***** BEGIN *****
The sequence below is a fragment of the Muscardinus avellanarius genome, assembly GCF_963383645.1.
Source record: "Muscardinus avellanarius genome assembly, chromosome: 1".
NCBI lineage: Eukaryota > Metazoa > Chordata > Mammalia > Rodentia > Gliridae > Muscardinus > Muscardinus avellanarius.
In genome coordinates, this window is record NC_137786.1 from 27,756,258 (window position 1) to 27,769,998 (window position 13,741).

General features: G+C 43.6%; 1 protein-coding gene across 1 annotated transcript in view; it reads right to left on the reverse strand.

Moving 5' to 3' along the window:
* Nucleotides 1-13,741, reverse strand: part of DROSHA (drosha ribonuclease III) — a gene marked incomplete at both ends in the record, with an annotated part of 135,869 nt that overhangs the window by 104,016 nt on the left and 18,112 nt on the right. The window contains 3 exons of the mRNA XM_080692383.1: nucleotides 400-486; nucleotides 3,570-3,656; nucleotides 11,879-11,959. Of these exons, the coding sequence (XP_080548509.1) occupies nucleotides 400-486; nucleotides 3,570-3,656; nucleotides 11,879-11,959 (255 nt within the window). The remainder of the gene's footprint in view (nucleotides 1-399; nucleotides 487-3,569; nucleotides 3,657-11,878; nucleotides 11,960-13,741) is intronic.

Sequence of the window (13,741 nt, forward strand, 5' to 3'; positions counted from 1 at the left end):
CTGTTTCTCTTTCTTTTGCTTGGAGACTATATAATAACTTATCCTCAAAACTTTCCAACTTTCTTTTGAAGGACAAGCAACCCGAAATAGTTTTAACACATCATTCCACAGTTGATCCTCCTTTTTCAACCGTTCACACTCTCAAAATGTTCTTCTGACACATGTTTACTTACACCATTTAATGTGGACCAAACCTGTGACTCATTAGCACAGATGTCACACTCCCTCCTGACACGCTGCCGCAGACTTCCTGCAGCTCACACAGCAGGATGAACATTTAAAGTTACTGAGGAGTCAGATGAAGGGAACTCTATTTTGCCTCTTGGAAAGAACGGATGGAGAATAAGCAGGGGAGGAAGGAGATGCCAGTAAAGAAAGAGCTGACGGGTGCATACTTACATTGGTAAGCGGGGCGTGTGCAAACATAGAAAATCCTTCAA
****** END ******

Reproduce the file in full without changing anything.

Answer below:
The sequence below is a fragment of the Muscardinus avellanarius genome, assembly GCF_963383645.1.
Source record: "Muscardinus avellanarius genome assembly, chromosome: 1".
NCBI lineage: Eukaryota > Metazoa > Chordata > Mammalia > Rodentia > Gliridae > Muscardinus > Muscardinus avellanarius.
In genome coordinates, this window is record NC_137786.1 from 27,756,258 (window position 1) to 27,769,998 (window position 13,741).

General features: G+C 43.6%; 1 protein-coding gene across 1 annotated transcript in view; it reads right to left on the reverse strand.

Moving 5' to 3' along the window:
* Nucleotides 1-13,741, reverse strand: part of DROSHA (drosha ribonuclease III) — a gene marked incomplete at both ends in the record, with an annotated part of 135,869 nt that overhangs the window by 104,016 nt on the left and 18,112 nt on the right. The window contains 3 exons of the mRNA XM_080692383.1: nucleotides 400-486; nucleotides 3,570-3,656; nucleotides 11,879-11,959. Of these exons, the coding sequence (XP_080548509.1) occupies nucleotides 400-486; nucleotides 3,570-3,656; nucleotides 11,879-11,959 (255 nt within the window). The remainder of the gene's footprint in view (nucleotides 1-399; nucleotides 487-3,569; nucleotides 3,657-11,878; nucleotides 11,960-13,741) is intronic.

Sequence of the window (13,741 nt, forward strand, 5' to 3'; positions counted from 1 at the left end):
CTGTTTCTCTTTCTTTTGCTTGGAGACTATATAATAACTTATCCTCAAAACTTTCCAACTTTCTTTTGAAGGACAAGCAACCCGAAATAGTTTTAACACATCATTCCACAGTTGATCCTCCTTTTTCAACCGTTCACACTCTCAAAATGTTCTTCTGACACATGTTTACTTACACCATTTAATGTGGACCAAACCTGTGACTCATTAGCACAGATGTCACACTCCCTCCTGACACGCTGCCGCAGACTTCCTGCAGCTCACACAGCAGGATGAACATTTAAAGTTACTGAGGAGTCAGATGAAGGGAACTCTATTTTGCCTCTTGGAAAGAACGGATGGAGAATAAGCAGGGGAGGAAGGAGATGCCAGTAAAGAAAGAGCTGACGGGTGCATACTTACATTGGTAAGCGGGGCGTGTGCAAACATAGAAAATCCTTCAA